Anzio, Italy · February 16, 1944

On this date in 1944, a day after the historic Bene­dictine abbey at Monte Cas­sino was bombed by Allied air­craft, the Ger­mans launched their long-delayed counter­attack on the Allied-held beach­head at Anzio, 35 miles south of the Ital­ian capi­tal, Rome. Just the month before, on Janu­ary 22, Amer­i­can and Brit­ish units under U.S. Maj. Gen. John Lucas had carried out an essen­tially un­opposed am­phi­bious landing in the area of Anzio and neighboring Net­tuno, Italy. By the end of first day of Oper­a­tion Shingle, 36,000 Allied soldiers and 3,200 vehicles had stormed ashore, cap­tured the port of Anzio, and were poised to out­flank strong Ger­man defenses along the Gustav Line cen­tered on Cas­sino south of Anzio (see map below)—defenses that were holding up the Allies’ liber­ation of Rome. A jeep recon­nais­sance pa­trol had even made it as far north as Rome’s out­skirts. Unfor­tu­nately Lucas failed to ex­ploit his ad­van­tage of sur­prise, delaying his ad­vance until he judged his posi­tion suf­fi­ciently consol­i­dated and his troops ready.

The Ger­man com­man­der in the Italian theater, Field Marshal Albert Kessel­ring, moved every spare unit to be found into a ring around the Allies’ narrow beach­head, an area 15 miles long and 7 miles deep. By early Febru­ary Kessel­ring had roughly 100,000 troops poised against Allied forces, which by this time totaled a little more than 76,000. Ger­man in­fan­try­men and tanks, by launching Opera­tion Fisch­fang (Operation Fish Trap) on Febru­ary 16, shrank the Amer­i­can pocket over the next five days before reaching a vicious stale­mate with their foe. Each side lost nearly 20,000 men since the January landings.

Aside from Lucas being relieved of his com­mand and sent home, the situ­a­tion on the ground would not change until late May, when the north­ward moving U.S. Fifth Army’s front under Lt. Gen. Mark Clark merged with the Anzio beach­head. The road to the Ital­ian capital was now wide open, and Clark took full ad­van­tage of it, sur­prising his com­manding offi­cer, British Gen. Harold Alex­ander, and even Romans them­selves when he trium­phantly entered the capital riding in an open jeep on June 5, 1944, one day before Allied landings on the Nor­mandy coast in France abruptly yanked the world’s attention from Italy to Northwestern Europe.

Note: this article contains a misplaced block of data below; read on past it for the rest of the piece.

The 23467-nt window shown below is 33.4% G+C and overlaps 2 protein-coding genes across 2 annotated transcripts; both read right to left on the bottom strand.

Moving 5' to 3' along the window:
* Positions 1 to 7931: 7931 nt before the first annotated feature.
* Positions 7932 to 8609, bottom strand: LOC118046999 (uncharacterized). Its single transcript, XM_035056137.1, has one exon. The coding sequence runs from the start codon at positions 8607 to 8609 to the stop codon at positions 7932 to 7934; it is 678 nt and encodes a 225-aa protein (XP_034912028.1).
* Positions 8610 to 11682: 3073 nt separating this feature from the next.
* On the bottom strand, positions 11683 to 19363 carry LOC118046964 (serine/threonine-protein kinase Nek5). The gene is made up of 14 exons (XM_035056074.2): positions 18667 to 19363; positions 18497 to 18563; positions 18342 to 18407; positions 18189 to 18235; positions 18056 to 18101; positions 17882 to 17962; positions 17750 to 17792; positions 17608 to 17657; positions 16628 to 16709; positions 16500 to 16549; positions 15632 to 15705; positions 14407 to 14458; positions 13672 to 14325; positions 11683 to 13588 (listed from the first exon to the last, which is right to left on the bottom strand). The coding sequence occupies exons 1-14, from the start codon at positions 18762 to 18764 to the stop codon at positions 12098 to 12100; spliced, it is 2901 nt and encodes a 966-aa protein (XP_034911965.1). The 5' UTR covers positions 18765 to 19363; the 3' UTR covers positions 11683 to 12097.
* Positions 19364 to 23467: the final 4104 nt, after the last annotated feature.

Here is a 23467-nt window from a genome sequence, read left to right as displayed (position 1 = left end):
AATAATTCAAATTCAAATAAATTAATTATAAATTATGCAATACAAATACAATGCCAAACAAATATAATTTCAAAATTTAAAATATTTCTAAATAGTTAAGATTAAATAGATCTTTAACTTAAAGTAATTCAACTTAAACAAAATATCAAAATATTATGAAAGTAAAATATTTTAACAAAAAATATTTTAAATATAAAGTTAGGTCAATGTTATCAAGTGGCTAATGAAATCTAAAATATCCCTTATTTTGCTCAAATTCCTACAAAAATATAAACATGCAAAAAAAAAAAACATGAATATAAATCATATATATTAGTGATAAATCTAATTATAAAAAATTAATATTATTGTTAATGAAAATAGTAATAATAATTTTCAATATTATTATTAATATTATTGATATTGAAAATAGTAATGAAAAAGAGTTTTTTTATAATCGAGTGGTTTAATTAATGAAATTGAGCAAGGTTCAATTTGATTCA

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The Italian Campaign, January–June 1944

German Defense Lines South of Rome, 1943-44

Above: German-prepared defensive lines in Italy south of Rome, 1943–1944. The pri­mary line was the heavily defended Gustav Line (red in map) centered on the town of Cas­sino, which inter­dicted traffic north on Route 6. Opera­tion Shingle, the Anzio offen­sive (Janu­ary 22 to June 5, 1944), was designed to out­flank the Gustav Line defenders and capture Rome by moving up the coast along Route 7, the ancient Via Appia (Appian Way).

Anzio landing, late January 1944German paratroopers with artillery fire on Anzio beachhead

Left: Anzio, a coastal town on the Tyrrhenian Sea, was the site of a major amphib­ious assault by the U.S. VI Corps, U.S. Fifth Army, in late-January 1944. The Anzio offen­sive had been championed by British Prime Minis­ter Winston Churchill, but it fell largely to Amer­i­can troops to carry it out. Landing two Allied divi­sions behind enemy lines was intended to force the Ger­mans to evac­u­ate the Ital­ian penin­sula and, it was hoped, shorten the war. For their part Field Marshal Kessel­ring and the Ger­man army units under his com­mand refused to play their assigned role and, with the arrival of re­in­force­ments, nearly wiped out the Allied troops pinned down on the Anzio beachhead.

Right: German paratroopers with artillery piece in the vicinity of Net­tuno (near Anzio), Italy. Gunners like these in the Alban Hills had a clear view of every Allied posi­tion on the Anzio beach­head four miles away. The Battle of Anzio lasted four months, the Allied side being supplied by sea, the German side by land through Rome. In May 1944 the Allies broke out of Anzio and took Rome. German forces escaped to regroup north of Florence at the Gothic Line.

German POWs, Anzio, ItalyBritish and American POWs and their wounded at German aid station near Nettuno, Italy

Left: Captured German soldiers on the Anzio beach­head are being moved to an Allied pri­son camp, Febru­ary 1944. The Ger­mans and Ital­ians suffered 40,000 ca­su­al­ties, of which 5,000 were war dead. The Allies took 4,500 prisoners.

Right: British and American prisoners of war move their wounded com­rades to a Ger­man aid station near Net­tuno, February 1944. The Allies suffered 43,000 casu­alties, of which 7,000 were killed.

U.S. Fifth Army Report from the Anzio Beachhead, February 1944